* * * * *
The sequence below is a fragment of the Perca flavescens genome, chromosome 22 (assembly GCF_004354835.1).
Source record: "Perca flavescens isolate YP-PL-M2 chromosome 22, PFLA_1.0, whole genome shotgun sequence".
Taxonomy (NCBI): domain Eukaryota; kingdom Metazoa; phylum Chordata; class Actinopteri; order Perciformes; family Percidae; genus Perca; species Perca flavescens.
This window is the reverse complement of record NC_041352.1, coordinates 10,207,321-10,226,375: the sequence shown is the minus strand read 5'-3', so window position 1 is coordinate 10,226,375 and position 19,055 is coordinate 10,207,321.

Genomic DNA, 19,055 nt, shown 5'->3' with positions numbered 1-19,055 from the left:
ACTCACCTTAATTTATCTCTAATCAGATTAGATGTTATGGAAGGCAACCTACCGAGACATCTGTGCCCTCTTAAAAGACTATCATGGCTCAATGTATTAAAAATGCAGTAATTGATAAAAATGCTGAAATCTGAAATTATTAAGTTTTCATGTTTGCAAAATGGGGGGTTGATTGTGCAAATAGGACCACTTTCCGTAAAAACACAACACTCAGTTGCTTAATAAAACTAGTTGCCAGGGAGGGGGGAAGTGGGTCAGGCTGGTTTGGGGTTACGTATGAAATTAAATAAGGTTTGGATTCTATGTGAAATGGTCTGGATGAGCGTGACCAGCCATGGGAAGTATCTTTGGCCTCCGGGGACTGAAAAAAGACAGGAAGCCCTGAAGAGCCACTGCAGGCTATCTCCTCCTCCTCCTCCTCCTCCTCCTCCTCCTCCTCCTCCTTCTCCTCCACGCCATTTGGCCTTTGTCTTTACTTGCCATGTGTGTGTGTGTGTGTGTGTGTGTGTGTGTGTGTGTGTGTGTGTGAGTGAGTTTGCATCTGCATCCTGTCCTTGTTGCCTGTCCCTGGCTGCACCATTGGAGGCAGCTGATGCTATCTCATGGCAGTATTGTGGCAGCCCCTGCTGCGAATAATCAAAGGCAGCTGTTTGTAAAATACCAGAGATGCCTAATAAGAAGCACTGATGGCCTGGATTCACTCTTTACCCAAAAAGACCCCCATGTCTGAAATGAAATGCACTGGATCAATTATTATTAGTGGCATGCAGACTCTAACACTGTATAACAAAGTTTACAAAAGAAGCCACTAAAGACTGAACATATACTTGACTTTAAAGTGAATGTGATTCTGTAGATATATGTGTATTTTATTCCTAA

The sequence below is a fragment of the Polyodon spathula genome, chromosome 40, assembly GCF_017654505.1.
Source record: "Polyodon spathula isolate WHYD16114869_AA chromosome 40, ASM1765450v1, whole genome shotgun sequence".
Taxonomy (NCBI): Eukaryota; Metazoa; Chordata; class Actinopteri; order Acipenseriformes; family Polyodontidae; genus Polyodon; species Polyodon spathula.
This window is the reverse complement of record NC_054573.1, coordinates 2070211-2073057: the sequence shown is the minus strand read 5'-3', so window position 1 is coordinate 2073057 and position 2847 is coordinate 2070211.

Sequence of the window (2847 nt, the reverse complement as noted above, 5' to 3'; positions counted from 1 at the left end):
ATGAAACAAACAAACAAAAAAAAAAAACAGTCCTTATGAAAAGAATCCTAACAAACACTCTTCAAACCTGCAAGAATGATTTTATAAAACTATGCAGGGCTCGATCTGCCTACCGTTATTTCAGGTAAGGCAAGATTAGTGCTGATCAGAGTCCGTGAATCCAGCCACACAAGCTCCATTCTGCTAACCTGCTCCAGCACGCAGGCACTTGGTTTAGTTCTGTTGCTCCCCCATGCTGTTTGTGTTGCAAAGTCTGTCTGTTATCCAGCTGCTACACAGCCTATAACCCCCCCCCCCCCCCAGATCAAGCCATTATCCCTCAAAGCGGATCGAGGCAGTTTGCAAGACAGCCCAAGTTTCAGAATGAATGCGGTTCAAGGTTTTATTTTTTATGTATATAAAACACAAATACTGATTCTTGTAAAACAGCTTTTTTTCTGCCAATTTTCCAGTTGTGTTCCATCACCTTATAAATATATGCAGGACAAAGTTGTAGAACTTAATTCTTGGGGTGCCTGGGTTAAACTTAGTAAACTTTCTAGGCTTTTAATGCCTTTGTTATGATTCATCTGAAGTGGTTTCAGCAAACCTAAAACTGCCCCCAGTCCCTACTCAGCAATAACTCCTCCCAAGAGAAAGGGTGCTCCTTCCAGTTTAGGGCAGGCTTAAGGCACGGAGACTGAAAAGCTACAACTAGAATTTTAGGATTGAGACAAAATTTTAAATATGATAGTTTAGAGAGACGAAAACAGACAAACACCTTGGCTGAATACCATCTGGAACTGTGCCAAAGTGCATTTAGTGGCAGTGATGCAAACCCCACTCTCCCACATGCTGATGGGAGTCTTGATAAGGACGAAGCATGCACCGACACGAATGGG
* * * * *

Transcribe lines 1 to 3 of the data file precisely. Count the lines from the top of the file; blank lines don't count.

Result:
The sequence below is a fragment of the Perca flavescens genome, chromosome 22 (assembly GCF_004354835.1).
Source record: "Perca flavescens isolate YP-PL-M2 chromosome 22, PFLA_1.0, whole genome shotgun sequence".
Taxonomy (NCBI): domain Eukaryota; kingdom Metazoa; phylum Chordata; class Actinopteri; order Perciformes; family Percidae; genus Perca; species Perca flavescens.